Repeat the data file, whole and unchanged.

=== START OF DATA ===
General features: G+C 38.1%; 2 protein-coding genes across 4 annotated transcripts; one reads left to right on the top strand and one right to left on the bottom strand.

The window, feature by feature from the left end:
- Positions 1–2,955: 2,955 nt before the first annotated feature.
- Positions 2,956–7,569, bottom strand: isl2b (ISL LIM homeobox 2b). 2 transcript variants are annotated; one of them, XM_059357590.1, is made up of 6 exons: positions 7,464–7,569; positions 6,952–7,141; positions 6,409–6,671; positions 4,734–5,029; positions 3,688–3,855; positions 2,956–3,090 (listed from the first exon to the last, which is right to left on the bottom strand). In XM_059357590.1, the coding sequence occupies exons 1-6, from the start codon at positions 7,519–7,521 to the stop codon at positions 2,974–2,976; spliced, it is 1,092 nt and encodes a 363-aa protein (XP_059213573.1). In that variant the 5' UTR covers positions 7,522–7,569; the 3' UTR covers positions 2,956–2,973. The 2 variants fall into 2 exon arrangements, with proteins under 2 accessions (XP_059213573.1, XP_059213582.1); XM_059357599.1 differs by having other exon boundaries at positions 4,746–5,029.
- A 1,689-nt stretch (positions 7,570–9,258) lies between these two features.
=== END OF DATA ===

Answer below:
General features: G+C 38.1%; 2 protein-coding genes across 4 annotated transcripts; one reads left to right on the top strand and one right to left on the bottom strand.

The window, feature by feature from the left end:
- Positions 1–2,955: 2,955 nt before the first annotated feature.
- Positions 2,956–7,569, bottom strand: isl2b (ISL LIM homeobox 2b). 2 transcript variants are annotated; one of them, XM_059357590.1, is made up of 6 exons: positions 7,464–7,569; positions 6,952–7,141; positions 6,409–6,671; positions 4,734–5,029; positions 3,688–3,855; positions 2,956–3,090 (listed from the first exon to the last, which is right to left on the bottom strand). In XM_059357590.1, the coding sequence occupies exons 1-6, from the start codon at positions 7,519–7,521 to the stop codon at positions 2,974–2,976; spliced, it is 1,092 nt and encodes a 363-aa protein (XP_059213573.1). In that variant the 5' UTR covers positions 7,522–7,569; the 3' UTR covers positions 2,956–2,973. The 2 variants fall into 2 exon arrangements, with proteins under 2 accessions (XP_059213573.1, XP_059213582.1); XM_059357599.1 differs by having other exon boundaries at positions 4,746–5,029.
- A 1,689-nt stretch (positions 7,570–9,258) lies between these two features.